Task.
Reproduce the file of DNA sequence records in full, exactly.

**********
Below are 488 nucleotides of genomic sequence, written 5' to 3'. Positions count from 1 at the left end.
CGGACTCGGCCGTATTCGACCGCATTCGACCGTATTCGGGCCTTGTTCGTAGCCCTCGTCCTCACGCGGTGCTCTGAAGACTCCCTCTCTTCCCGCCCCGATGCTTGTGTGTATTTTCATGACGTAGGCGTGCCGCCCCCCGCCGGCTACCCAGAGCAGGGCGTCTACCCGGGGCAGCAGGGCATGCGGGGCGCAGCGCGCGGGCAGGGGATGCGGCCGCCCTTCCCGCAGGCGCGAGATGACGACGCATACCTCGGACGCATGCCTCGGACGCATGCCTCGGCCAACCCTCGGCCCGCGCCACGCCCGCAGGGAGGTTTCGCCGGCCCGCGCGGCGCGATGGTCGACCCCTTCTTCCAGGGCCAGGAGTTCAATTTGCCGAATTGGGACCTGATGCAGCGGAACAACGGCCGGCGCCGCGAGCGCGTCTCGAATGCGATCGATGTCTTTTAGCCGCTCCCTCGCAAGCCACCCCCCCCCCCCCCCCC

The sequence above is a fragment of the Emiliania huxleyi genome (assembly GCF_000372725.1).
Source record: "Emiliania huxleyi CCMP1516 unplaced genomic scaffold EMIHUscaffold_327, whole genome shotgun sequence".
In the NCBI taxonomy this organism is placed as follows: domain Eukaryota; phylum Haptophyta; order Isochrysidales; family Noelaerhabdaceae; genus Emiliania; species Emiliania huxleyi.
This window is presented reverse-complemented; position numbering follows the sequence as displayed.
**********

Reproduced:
Below are 488 nucleotides of genomic sequence, written 5' to 3'. Positions count from 1 at the left end.
CGGACTCGGCCGTATTCGACCGCATTCGACCGTATTCGGGCCTTGTTCGTAGCCCTCGTCCTCACGCGGTGCTCTGAAGACTCCCTCTCTTCCCGCCCCGATGCTTGTGTGTATTTTCATGACGTAGGCGTGCCGCCCCCCGCCGGCTACCCAGAGCAGGGCGTCTACCCGGGGCAGCAGGGCATGCGGGGCGCAGCGCGCGGGCAGGGGATGCGGCCGCCCTTCCCGCAGGCGCGAGATGACGACGCATACCTCGGACGCATGCCTCGGACGCATGCCTCGGCCAACCCTCGGCCCGCGCCACGCCCGCAGGGAGGTTTCGCCGGCCCGCGCGGCGCGATGGTCGACCCCTTCTTCCAGGGCCAGGAGTTCAATTTGCCGAATTGGGACCTGATGCAGCGGAACAACGGCCGGCGCCGCGAGCGCGTCTCGAATGCGATCGATGTCTTTTAGCCGCTCCCTCGCAAGCCACCCCCCCCCCCCCCCCC

The sequence above is a fragment of the Emiliania huxleyi genome (assembly GCF_000372725.1).
Source record: "Emiliania huxleyi CCMP1516 unplaced genomic scaffold EMIHUscaffold_327, whole genome shotgun sequence".
In the NCBI taxonomy this organism is placed as follows: domain Eukaryota; phylum Haptophyta; order Isochrysidales; family Noelaerhabdaceae; genus Emiliania; species Emiliania huxleyi.
This window is presented reverse-complemented; position numbering follows the sequence as displayed.